• Elephant Ear (Taro)
  • Ergot
  • Eucalyptus
  • Euonymus (Spindlestree)
  • False Hellebore
  • Felt Plant (Maternity, Air, Panda)
  • Fire Thorn
  • Four O'Clock
  • Foxglove
  • Glottidium
  • Golden Chain Grass (Johnson, Sorghum, Sudan, Broom Corn)
  • Ground Cherry
  • Heaths (Kalma, Leucotho, Peries, Rhododendron, Mountain Laurel)
  • Heliotrope
  • Hemlock
  • Herbane
  • Holly
  • Honeysuckle
  • Horse Chestnut
  • Horsetail
  • Hydrangea
  • Ivy
  • Jack in the Pulpit
  • Jasmine
  • Jerusalem Cherry
  • Jimson Weed
  • Kentucky Coffee Tree
  • Lady Slipper
  • Lantana
  • Larkspur
  • Lily of the Valley
  • Locoweed (Milk Vetch)
  • Locust (Black, Honey)
  • Lords and Ladies
  • Lupine
  • Malaga
  • Marijuana
  • Mayapple
  • Mexican Poppy
  • Milk Bush
  • Milk Weed (Cotton Bush)
  • Mistletoe
  • Mock Orange
  • Monkshood
  • Morning Glory
  • Mushrooms
  • Naked Lady
  • Narcissus
  • Nettles
  • Nightshade
  • Nutmeg
  • Oak Oleander
  • Parsley
  • Peony
  • Periwinkle
  • Peyote
  • Philodendrons
  • Pigweed
  • Poinciana
  • Poison Ivy
  • Poison Oak
  • Poke Weed
  • Poppy
  • Potato Shoots (Tubers, Berries)
  • Privet
  • Pyracantha
  • Rain Tree
  • Ranunculus
  • Rape
  • Rattlebox
  • Red Maple
  • Rhododendron
  • Sand Box Tree
  • Skunk Cabbage
  • Sorrel
  • Spruge
  • Sweet Pea
  • Tansy Root
  • Tobacco
  • Vetch
  • Virginia Creeper
  • Wattle White Cedar
  • Wisteria
  • Yellow Jasmine
  • Yew

Source: http://birdcageportal.com

Socialization Hazards Outside of the Macaw Cage, African Grey Cage, etc.

Interactions with Pets- Birds can peacefully coexist with other animals as long as owners plan ahead and prepare for their interactions.  Cats and dogs, for example, are hunters by nature, and the quick movements of a bird outside of its macaw cage can attract the curiosity of these larger animals.  Wounds from other animals can be lethal to birds, thus owners must be cautious when allowing birds outside of their macaw cages.  Cats can climb, jump, and cling to places their owners might not expect; therefore, the macaw cage location must be out of the reach of these animals.  A bird with clipped wings can be helpless outside of its macaw cage in the presence of some pets.  Below are some additional guidelines for bird owners who also have other pets.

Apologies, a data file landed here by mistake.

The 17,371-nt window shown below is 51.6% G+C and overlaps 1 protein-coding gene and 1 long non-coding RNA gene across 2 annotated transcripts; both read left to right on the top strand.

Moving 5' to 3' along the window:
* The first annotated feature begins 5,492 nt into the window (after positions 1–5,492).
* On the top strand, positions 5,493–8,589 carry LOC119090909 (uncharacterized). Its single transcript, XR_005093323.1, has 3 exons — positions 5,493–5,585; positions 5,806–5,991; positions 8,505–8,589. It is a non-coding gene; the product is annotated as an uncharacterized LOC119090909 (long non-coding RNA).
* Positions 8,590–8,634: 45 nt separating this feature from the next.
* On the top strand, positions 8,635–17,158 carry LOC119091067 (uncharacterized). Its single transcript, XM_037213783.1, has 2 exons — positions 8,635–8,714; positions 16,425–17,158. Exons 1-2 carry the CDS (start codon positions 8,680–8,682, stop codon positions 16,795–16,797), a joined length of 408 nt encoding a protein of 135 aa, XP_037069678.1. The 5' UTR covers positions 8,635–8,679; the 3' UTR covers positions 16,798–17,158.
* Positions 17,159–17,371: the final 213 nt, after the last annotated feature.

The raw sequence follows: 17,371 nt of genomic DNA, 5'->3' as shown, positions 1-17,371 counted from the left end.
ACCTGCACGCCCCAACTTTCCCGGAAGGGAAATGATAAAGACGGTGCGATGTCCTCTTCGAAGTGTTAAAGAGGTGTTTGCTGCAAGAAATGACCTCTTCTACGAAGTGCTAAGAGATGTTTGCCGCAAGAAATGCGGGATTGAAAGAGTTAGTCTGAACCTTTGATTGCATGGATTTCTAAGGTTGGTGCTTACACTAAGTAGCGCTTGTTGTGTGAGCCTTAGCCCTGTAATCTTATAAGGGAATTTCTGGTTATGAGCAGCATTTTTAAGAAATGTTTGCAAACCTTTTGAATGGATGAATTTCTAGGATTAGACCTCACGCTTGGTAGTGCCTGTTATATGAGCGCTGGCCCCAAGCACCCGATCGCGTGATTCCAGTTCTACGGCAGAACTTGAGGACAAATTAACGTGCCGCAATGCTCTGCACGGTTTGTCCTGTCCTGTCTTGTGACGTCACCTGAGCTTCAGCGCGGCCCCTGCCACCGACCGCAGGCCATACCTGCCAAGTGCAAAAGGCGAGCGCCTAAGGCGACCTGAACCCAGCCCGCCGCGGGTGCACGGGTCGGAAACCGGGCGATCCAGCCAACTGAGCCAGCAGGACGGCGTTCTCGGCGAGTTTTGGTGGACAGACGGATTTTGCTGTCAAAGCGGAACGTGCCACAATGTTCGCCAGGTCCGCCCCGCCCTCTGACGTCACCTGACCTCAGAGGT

• Never leave a bird in a room alone with another pet, regardless of how well they seem to get along together.
  • Place the macaw cage in a location where pets cannot climb onto it or push it over.
  • Cover all aquariums to reduce any drowning risk.
  • Deny birds access to cage materials for other pets such as hay bedding or litter boxes to prevent respiratory or digestive problems.
  • Deny birds access to heat lamps for reptiles to prevent burns.

Interactions with Children-Children can pose dangers to birds, and birds can cause injuries to children.  Children can harm birds if they mishandle them or are uneducated about them.  Supervision is key to teaching and encouraging appropriate socialization between children and birds both inside and outside of the macaw cage.

  • Educate children about what startles birds and what they are and are not allowed to feed them.
  • Teach them to avoid poking their fingers through the macaw cage bars or taunt/tease the bird.
  • Use proper judgment when determining the best time to allow children to interact with a bird outside of its macaw cage.  Take into account both the bird and the child's temperament.
  • Establish rules about the handling of the bird including when/how to feed it, who cleans the macaw cage, who takes the bird outside of the macaw cage, etc.
  • Always have a safe place where birds can retreat if they are scared or hurt.

The exhausting amount of household hazards for birds can overwhelm some new owners.  It can help to look at each room separately to identify many of these hazards and avoid allowing the bird outside of the macaw cage until each room is ready.  After bird-proofing one room at a time, an owner can open the macaw cage, but restrict access to only the safe room(s).  The task may be daunting, but it is nevertheless necessary for all bird owners. 


The BIG 3 Bird Feeding Links!
Play Top Cages
Play Stands
Window Seats
 
hand feeding of new cage birds can be done by pet bird owners
Knowing a companion bird is safe in its environment both inside and outside of the macaw cage can be a freeing and relaxing experience for both bird and owner. 

Nina Playtop

Bird-cage.com offers a wide selection of playtop cages that promote avian health by providing safe and constructive ways for parrots to spend time outside of the bird cage.